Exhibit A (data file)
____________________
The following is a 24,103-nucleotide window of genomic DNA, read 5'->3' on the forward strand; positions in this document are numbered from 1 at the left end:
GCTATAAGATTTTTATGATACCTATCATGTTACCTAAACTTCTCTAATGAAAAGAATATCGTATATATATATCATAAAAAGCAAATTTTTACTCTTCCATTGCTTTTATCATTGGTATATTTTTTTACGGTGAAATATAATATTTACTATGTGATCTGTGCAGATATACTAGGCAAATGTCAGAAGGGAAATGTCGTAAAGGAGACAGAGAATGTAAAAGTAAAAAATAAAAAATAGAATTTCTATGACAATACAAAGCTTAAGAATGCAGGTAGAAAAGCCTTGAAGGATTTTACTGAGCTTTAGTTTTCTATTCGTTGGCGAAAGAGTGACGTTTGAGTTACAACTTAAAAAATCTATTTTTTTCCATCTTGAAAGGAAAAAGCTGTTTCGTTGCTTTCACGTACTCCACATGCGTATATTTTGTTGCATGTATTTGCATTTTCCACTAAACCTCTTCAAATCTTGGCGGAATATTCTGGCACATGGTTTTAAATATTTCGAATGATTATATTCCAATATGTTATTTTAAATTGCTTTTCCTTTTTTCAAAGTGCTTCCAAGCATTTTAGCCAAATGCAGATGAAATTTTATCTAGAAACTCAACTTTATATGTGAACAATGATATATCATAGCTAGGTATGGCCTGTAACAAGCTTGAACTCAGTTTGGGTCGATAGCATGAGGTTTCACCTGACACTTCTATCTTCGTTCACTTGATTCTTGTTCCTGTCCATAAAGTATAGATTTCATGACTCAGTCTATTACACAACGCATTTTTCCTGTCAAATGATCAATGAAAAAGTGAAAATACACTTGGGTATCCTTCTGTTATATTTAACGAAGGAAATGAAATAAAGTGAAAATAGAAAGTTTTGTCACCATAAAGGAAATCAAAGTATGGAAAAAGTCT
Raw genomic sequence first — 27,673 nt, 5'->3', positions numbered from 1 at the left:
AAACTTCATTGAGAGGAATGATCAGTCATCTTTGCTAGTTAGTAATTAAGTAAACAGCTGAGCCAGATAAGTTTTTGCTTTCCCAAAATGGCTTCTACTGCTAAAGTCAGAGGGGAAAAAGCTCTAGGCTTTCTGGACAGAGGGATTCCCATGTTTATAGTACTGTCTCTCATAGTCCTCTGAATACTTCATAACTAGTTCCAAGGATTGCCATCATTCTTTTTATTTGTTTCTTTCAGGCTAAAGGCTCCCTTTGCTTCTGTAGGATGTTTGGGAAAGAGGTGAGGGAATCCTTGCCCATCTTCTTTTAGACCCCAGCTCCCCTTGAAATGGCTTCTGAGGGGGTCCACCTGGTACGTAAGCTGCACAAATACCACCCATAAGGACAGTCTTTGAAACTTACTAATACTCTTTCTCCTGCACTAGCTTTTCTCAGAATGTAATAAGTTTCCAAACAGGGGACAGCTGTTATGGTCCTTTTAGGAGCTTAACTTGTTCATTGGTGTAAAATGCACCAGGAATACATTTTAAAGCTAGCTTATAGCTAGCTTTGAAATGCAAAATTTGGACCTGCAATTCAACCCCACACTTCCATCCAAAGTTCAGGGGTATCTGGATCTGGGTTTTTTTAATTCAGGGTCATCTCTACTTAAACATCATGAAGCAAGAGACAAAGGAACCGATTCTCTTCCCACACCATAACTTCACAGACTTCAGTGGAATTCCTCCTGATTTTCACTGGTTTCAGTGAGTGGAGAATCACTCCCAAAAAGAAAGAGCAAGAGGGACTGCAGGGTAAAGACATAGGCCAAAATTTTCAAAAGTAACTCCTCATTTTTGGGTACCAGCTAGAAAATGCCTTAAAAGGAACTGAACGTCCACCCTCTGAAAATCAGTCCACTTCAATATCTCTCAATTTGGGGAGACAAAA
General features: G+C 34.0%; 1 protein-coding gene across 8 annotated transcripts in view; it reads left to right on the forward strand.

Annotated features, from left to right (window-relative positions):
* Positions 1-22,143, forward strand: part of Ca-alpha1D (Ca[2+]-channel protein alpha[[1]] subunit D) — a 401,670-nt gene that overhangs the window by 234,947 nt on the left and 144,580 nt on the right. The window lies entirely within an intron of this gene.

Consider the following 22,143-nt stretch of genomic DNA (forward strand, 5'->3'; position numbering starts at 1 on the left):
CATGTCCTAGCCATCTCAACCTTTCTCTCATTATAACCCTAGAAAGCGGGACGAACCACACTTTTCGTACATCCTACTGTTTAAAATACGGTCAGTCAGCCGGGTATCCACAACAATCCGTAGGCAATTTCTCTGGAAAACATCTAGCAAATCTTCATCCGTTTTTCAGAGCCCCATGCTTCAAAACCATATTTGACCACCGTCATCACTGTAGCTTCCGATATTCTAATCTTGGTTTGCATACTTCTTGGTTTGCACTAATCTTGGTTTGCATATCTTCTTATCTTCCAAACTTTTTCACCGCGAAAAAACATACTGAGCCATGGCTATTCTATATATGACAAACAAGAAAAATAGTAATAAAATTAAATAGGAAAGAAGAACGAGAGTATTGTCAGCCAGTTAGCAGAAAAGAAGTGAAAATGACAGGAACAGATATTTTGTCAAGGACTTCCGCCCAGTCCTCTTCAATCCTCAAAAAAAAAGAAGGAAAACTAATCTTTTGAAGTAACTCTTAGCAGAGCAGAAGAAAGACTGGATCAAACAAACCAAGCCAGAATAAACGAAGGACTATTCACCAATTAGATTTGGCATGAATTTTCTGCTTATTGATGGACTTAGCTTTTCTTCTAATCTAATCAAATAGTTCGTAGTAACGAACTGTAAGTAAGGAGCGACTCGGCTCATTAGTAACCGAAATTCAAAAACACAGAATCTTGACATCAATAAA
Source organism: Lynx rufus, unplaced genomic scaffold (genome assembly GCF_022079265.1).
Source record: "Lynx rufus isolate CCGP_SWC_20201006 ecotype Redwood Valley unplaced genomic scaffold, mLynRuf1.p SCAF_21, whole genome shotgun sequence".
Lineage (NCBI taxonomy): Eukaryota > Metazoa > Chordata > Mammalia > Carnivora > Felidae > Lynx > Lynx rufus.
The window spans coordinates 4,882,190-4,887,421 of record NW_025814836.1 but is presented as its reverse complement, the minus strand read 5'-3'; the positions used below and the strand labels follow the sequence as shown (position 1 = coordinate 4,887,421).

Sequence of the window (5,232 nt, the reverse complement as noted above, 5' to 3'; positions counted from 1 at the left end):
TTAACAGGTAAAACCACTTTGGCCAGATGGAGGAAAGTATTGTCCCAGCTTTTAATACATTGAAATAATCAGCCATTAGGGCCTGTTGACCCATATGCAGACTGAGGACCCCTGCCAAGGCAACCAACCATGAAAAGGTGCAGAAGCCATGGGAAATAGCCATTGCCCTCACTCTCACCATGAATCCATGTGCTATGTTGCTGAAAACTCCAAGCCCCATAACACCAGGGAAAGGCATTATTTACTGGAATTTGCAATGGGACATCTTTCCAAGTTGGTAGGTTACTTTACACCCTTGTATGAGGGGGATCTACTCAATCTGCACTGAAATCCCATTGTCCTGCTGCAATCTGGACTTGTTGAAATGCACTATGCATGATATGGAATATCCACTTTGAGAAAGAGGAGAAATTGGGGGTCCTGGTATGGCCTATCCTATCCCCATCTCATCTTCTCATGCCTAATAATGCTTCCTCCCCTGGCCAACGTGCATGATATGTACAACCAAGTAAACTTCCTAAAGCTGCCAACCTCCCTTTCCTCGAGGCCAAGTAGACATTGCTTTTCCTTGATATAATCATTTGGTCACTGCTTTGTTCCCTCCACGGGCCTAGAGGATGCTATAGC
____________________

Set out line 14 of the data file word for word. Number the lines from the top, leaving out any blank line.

Sequence of the window (5,232 nt, the reverse complement as noted above, 5' to 3'; positions counted from 1 at the left end):